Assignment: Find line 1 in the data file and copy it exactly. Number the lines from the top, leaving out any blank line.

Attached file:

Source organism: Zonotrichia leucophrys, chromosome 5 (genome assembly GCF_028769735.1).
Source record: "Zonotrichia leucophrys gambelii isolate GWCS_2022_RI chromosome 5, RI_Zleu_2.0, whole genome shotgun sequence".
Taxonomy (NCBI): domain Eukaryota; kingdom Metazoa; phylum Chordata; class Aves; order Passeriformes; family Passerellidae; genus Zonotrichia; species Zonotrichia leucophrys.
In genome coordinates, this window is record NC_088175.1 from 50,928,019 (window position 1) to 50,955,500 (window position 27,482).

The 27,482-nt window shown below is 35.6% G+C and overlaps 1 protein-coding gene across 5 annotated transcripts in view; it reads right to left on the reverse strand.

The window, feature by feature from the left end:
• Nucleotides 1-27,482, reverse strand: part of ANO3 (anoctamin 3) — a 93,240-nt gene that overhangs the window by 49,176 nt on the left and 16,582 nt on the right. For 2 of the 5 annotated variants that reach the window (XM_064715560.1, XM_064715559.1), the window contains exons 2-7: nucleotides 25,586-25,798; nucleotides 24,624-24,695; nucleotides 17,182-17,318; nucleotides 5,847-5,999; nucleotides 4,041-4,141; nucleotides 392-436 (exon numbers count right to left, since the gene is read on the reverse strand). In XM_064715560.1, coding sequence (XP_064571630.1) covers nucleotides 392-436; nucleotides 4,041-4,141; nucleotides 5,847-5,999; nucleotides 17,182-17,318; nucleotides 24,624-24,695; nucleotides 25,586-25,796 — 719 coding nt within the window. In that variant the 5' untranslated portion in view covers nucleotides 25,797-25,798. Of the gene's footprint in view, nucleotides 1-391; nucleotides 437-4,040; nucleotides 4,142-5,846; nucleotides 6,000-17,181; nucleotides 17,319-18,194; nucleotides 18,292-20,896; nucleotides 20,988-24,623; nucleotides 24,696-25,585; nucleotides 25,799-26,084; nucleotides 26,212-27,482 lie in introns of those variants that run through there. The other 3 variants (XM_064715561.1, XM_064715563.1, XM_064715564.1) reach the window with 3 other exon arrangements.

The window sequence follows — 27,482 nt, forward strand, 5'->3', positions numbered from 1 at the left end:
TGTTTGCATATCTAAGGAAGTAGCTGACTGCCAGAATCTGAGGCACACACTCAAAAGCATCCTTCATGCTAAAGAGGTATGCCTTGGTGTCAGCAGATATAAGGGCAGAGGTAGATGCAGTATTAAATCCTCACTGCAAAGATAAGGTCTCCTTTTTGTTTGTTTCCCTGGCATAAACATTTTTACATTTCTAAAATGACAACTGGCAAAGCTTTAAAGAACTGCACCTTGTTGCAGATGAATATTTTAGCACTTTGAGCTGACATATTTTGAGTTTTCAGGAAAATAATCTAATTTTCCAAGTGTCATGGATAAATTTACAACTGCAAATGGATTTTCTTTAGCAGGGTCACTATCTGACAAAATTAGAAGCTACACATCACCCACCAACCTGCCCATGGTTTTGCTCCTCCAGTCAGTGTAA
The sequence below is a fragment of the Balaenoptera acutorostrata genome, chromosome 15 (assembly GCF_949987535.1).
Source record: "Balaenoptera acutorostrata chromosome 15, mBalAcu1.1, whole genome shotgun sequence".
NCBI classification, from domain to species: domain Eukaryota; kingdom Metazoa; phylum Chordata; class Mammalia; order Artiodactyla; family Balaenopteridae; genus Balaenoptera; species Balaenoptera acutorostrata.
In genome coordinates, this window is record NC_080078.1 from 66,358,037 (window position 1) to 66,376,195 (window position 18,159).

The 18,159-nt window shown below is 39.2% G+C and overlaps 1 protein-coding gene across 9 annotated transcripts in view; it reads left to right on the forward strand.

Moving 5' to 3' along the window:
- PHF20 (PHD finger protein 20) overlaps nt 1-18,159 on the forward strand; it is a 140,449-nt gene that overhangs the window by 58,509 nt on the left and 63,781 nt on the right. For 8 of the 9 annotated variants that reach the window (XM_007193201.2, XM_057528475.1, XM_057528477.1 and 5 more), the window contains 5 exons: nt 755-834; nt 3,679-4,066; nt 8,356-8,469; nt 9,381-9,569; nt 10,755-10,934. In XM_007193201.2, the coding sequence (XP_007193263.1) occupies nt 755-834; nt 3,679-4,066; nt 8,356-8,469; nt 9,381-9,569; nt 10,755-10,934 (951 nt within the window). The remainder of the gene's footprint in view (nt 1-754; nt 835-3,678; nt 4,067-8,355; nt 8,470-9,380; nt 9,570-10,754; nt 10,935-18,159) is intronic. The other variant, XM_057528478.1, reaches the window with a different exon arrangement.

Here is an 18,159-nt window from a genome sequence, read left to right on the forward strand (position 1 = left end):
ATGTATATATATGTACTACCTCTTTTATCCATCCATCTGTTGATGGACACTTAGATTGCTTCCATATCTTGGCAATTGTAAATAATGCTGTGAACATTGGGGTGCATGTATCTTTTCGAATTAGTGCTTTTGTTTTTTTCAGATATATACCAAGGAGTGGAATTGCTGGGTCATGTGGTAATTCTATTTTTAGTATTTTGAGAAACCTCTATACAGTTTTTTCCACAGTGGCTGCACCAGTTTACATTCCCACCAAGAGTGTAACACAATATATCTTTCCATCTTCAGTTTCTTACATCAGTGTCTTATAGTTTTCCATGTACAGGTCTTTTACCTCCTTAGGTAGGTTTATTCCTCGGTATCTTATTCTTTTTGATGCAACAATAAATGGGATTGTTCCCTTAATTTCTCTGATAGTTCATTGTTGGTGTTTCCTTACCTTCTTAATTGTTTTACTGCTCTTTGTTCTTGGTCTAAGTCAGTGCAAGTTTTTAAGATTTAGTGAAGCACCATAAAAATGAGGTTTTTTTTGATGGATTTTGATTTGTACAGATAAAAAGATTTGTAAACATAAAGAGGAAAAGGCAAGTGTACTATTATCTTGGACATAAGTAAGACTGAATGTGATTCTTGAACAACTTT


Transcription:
Source organism: Zonotrichia leucophrys, chromosome 5 (genome assembly GCF_028769735.1).